“The post-recession rebound drove a rapid expansion for cargo earlier in the year but it ran out of steam by the third quarter. Since May, overall volumes fell by 5%. This will only pick-up when consumers have bought the products that are already on the shelves,” said Bisignani.
“The recovery cycle will pause in 2011. Although the US$9.1 billion profit projection for 2011 is better than we had previously forecast, next year the industry will face tougher conditions than what we are experiencing today,” said Bisignani.
The improvement compared to the previous forecast comes from stronger traffic growth and yield improvement. Regarding the first, IATA expects passenger and cargo demand to grow by 5.2% and 5.5% respectively. “This is better than the 4.9% and 5.3% previously forecast.” Meanwhile, yields are expected to grow by 0.5% for passenger traffic, an improvement on the flat growth previously forecast. Cargo yields are expected to remain flat, unchanged from the previous forecast.
IATA warns the operating environment will become more difficult because of increased fuel cost, slower GDP growth and taxation. For 2011, the average oil price is expected to increase to US$84 per barrel, up from the US$79 per barrel for 2010. This will increase fuel costs to 27% of operating costs (up from 26% in 2010). IATA further expects the global GDP growth of 3.5% expected in 2010 to slow to 2.6%. On the tax front, austerity measures, particularly in Europe, are expected to dampen demand. “Significantly increased taxation in some European countries (Germany, Austria, and the UK) is increasing the cost of travel by between 3% and 5% – significant enough to discourage travel and slow the industry recovery.”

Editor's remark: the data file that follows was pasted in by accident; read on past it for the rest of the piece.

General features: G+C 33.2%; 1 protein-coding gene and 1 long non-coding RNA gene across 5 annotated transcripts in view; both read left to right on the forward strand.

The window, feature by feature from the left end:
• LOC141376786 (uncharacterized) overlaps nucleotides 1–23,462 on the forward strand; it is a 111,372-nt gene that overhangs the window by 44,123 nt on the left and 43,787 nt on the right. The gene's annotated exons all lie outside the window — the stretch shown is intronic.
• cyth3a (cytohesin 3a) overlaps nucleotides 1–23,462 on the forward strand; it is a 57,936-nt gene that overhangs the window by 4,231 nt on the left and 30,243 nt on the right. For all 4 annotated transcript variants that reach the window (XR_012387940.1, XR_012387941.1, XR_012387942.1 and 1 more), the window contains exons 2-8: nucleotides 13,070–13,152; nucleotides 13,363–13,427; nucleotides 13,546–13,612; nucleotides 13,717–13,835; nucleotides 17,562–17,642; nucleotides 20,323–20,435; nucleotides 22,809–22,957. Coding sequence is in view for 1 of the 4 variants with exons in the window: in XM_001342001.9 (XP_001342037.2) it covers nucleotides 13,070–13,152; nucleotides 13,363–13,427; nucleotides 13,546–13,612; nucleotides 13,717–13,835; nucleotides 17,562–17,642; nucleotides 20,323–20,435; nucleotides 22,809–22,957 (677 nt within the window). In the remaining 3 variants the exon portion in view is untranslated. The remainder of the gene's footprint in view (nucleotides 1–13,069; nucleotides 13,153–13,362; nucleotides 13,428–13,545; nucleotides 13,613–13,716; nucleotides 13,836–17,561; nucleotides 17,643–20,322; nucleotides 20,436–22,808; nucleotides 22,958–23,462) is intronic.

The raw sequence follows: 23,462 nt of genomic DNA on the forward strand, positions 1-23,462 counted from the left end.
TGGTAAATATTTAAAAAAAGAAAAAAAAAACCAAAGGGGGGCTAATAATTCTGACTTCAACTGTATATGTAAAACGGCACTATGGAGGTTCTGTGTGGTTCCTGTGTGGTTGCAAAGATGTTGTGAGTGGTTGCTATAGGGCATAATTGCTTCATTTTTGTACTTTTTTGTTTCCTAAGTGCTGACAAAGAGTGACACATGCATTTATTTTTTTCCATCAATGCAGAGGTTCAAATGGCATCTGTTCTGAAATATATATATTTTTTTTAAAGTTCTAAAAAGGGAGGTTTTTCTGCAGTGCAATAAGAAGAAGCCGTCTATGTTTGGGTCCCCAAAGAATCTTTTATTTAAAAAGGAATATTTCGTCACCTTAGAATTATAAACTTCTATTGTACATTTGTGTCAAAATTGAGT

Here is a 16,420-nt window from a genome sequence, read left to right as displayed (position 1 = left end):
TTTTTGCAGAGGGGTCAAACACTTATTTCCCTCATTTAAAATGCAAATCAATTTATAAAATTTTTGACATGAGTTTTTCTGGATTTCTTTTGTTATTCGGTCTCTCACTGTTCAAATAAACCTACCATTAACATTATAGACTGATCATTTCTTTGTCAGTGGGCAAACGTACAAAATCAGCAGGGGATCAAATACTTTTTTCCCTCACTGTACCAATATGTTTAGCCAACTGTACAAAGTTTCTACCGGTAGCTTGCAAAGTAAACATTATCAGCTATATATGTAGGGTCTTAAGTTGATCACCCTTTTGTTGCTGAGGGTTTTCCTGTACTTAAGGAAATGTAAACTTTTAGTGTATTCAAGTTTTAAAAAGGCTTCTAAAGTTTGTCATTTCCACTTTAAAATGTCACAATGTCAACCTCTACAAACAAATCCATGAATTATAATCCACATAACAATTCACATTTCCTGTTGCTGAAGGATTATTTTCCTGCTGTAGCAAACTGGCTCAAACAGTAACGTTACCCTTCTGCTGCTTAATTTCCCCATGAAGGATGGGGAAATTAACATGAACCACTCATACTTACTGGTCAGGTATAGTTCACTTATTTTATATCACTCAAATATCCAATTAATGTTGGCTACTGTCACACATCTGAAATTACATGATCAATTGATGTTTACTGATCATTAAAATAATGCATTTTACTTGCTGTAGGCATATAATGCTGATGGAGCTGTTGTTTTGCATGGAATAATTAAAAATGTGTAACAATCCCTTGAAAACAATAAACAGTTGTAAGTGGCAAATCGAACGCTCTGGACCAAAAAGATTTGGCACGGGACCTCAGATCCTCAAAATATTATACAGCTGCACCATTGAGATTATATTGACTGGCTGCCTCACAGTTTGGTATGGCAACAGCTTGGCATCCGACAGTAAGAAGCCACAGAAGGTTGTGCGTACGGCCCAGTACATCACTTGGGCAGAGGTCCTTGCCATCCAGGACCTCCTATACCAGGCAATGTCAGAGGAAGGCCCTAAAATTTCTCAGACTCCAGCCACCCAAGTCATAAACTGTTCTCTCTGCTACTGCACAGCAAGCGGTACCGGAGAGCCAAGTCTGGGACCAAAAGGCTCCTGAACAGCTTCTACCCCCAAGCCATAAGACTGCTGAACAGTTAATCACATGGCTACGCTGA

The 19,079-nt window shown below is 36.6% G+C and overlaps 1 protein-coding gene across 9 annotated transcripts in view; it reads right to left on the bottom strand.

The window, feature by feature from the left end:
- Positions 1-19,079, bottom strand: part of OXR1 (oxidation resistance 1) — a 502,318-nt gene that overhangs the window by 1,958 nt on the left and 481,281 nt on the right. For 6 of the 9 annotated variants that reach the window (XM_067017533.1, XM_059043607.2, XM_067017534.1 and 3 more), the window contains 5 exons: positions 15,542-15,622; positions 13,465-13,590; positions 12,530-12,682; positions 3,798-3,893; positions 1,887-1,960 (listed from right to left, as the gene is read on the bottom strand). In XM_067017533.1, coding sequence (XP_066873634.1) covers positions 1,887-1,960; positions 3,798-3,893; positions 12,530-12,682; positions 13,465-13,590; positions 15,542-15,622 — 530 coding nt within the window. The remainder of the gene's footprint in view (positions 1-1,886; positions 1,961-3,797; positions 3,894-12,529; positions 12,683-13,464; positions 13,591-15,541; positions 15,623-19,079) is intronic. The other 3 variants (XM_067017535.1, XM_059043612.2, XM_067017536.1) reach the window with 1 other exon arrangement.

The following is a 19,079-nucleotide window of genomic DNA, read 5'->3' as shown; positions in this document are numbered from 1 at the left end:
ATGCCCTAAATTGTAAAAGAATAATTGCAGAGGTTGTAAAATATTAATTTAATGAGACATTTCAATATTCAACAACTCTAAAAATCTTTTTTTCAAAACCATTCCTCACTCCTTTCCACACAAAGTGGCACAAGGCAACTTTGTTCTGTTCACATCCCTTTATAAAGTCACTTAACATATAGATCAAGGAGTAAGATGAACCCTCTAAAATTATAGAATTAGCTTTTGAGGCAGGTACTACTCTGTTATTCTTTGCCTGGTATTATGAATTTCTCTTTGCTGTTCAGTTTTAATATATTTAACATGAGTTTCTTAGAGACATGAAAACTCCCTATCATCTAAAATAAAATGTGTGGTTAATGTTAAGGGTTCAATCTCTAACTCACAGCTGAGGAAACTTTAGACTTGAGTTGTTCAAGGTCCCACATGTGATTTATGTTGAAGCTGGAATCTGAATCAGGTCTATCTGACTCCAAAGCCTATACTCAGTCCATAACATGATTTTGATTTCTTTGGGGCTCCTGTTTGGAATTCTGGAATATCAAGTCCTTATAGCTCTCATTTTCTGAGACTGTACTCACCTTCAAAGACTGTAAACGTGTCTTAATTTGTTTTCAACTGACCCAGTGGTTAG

Looking at the regions, IATA says North American carriers will see a 2010 profit of US$5.1 billion decrease to US$3.2 billion in 2011. “Since 2007, US carriers have improved profitability successfully by adjusting capacity ahead of demand changes. The weak US economic recovery will limit demand increases to 3.7% (below the global average of 5.3%) while capacity will increase by 4.6%, driving the decrease in profitability.”